In an interview with Bloomberg TV’s Al Hunt, Wisconsin governor Scott Walker lauds the effectiveness of their anti-discrimination law that is “very similar to [ENDA].” He then follows this up by pointing out that the state has a constitutional amendment banning same-sex marriage. In his mind, this constitutes a “healthy balance.”
I have to wonder, “a healthy balance” of what, exactly? It seems somewhat bizarre to think of civil liberties as something that can be balanced or split into some sort of “pros and cons” list. In the most basic sense, what Walker is doing is nothing more than the political maneuvering of a man with ambitions of bigger and better things in his future.
First, it’s important to note that the law Walker claims is “very similar” to the Employment Non-Discrimination Act isn’t quite as similar as he’d lead us to believe. While ENDA, as recently passed in the U.S. Senate, would bar employment discrimination against individuals on the basis of sexual orientation and gender identity, Wisconsin’s employment protection laws only ban discrimination on the basis of sexual orientation. More succinctly, in the state of Wisconsin, it’s still 100% legal to be fired simply for being transgender.
Wisconsin, like New York, New Hampshire, and Maryland, have employment protections in place for lesbian women, gay men, and bisexual people, but exclude transgender individuals. As is often the case when it comes to employment protection, barring discrimination on the basis of gender identity has a tendency to be the bargaining chip sacrificed for the sake of getting the protections on sexual orientation protections implemented. The most recent example of this was New York’s passage of protections on the basis of sexual orientation. Trans advocates were given the all-too-familiar “we’ll come back for you” line, but as soon as sexual orientation protections passed, the LGB supporters who promised to push for separate, gender-based protections diminished in numbers, and hopes for reform faded.
Don’t get me wrong. I absolutely adore Madison and Milwaukee. Being from Chicago, those two Wisconsin cities are absolutely perfect destinations for short, weekend getaways. Nothing beats stopping at Mars Cheese Castle on the way up to grab a case of New Glarus Brewing’s “Spotted Cow,” and enjoying a lazy weekend in beautiful Wisconsin. Still, as much as I love the state, I feel uncomfortable knowing that should I ever make the move up there, I could be fired just for being me. It’s for this reason that my neighbor to the north will remain a neighbor and nothing more.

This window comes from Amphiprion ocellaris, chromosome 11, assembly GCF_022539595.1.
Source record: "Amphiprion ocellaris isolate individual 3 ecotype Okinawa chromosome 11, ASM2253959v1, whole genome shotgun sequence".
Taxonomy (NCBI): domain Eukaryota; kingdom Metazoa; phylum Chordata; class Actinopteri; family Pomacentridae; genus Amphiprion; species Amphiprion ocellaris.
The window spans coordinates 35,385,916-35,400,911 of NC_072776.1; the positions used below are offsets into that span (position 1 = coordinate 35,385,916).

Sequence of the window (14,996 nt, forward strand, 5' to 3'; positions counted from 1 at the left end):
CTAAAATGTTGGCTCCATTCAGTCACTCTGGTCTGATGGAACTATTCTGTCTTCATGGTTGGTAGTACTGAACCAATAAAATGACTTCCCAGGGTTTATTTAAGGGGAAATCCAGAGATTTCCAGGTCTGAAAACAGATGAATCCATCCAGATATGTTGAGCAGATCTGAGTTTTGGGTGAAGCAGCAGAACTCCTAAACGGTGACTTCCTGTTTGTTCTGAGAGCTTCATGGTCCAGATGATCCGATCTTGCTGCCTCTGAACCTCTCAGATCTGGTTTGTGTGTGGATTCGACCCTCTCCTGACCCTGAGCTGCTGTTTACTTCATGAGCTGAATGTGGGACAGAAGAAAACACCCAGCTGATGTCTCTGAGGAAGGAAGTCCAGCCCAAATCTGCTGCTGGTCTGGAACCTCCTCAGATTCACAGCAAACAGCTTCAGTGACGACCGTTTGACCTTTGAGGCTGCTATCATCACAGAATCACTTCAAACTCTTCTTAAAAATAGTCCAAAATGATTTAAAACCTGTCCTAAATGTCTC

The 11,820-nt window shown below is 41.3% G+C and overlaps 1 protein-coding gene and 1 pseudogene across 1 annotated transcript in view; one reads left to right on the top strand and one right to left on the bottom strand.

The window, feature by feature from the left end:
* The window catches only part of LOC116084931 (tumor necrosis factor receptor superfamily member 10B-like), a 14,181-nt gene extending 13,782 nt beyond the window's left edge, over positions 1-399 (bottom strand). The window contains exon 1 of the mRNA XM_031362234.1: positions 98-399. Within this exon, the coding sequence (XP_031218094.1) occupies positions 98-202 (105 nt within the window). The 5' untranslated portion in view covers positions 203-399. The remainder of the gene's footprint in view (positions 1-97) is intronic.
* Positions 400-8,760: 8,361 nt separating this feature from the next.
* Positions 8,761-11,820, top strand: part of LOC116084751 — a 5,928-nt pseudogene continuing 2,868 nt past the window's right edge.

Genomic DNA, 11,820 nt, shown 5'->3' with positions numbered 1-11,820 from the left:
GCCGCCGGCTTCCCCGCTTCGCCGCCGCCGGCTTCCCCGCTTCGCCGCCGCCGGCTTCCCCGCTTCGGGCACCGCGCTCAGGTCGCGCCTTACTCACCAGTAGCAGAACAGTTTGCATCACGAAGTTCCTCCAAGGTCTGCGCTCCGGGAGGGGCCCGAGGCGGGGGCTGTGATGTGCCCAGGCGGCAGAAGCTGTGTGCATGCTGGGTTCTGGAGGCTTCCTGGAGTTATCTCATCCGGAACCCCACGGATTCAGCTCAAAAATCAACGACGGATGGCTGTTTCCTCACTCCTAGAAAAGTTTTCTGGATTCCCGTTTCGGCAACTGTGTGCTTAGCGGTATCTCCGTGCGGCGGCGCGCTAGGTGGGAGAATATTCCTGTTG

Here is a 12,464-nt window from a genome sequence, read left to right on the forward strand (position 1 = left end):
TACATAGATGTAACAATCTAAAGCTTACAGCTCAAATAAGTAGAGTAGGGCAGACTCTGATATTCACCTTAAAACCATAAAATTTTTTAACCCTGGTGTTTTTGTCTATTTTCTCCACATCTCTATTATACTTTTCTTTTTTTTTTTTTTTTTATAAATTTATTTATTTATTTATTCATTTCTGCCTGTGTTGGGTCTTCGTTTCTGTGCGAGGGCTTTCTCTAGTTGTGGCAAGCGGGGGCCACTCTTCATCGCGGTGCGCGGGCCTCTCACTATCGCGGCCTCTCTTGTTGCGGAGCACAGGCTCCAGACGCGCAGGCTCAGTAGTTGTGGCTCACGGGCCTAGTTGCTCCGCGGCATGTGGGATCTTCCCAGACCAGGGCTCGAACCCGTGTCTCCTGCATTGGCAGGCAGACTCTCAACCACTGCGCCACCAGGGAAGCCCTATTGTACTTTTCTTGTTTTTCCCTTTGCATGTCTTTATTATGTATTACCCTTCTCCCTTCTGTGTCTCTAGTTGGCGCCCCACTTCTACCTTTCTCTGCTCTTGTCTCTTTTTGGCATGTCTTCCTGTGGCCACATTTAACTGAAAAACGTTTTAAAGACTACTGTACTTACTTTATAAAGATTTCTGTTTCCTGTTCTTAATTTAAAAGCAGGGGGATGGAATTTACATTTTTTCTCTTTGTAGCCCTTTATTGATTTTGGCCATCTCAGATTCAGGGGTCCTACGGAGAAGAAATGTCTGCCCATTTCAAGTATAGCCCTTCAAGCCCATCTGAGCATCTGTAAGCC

Employment protections aside, Wisconsin’s history of LGBT-specific gains have largely come as incremental gains, often at the hands of the court system. As was the case in many states during the 19th century, at the time of Wisconsin’s statehood, sodomy was an illegal act, punishable by up to 5 years in prison. In 1897, the act of fellatio was added to that law’s definition. By 1959, the state placed a ban on driving by anyone convicted of “sexual perversion,” which included any homosexual acts.
During the ‘70s, the Wisconsin Supreme Court eventually ruled that sexual acts between a husband and wife should be exempt from these anti-sodomy, anti-fellatio laws. In 1977, sodomy was reclassified from a felony to a misdemeanor. In 1982, Wisconsin banned discrimination on the basis of sexual orientation in housing, education, credit and public accommodation. These protections were not, however, extended to transgender individuals. In 1983, the state finally decriminalized private, consensual acts of sodomy among all adults (albeit, attaching a rider on the bill stating that they did not officially condone any sex act that occurred outside of marriage).
In 2001, Wisconsin enacted a law that would protect discrimination against K-12 students on the basis of their sexual orientation. That said, there is no provision within any Wisconsin law that protects students from discrimination or bullying as a result of their gender identity.
Similarly, Wisconsin’s hate crimes law explicitly addresses violence on the basis of sexual orientation, but says nothing about gender identity. This law was passed in 2002.
In 2005, they passed a statute that would deny hormone replacement therapy to transgender prisoners, titled the Inmate Sex Change Prevention Act. This law was struck down in 2011 by the Seventh Circuit Appeals court on the grounds that denial of necessary medical treatment — as hormone replacement therapy is classified by most major medical organizations — is a violation of the eighth amendment’s ban on cruel and unusual punishment. The state, under Scott Walker’s control, defended the law, requesting that the U.S. Supreme Court consider the case. Their request was denied.
In summary, Scott Walker’s claim that there exists a balance between state laws that protect LGBT individuals and laws that actively discriminate against LGBT individuals, is utter nonsense, especially if you consider it from the point of view of a transgender person. What balance is there? I’m not protected under state hate crime laws, school bullying statutes, and employment, housing, and public accommodations protections. As recently as last year, the state spent significant funds in an effort to deny people like me necessary medical treatment in prison.
This definition of “balance” makes perfect sense from Walker, seeing what he considers a “balanced budget.”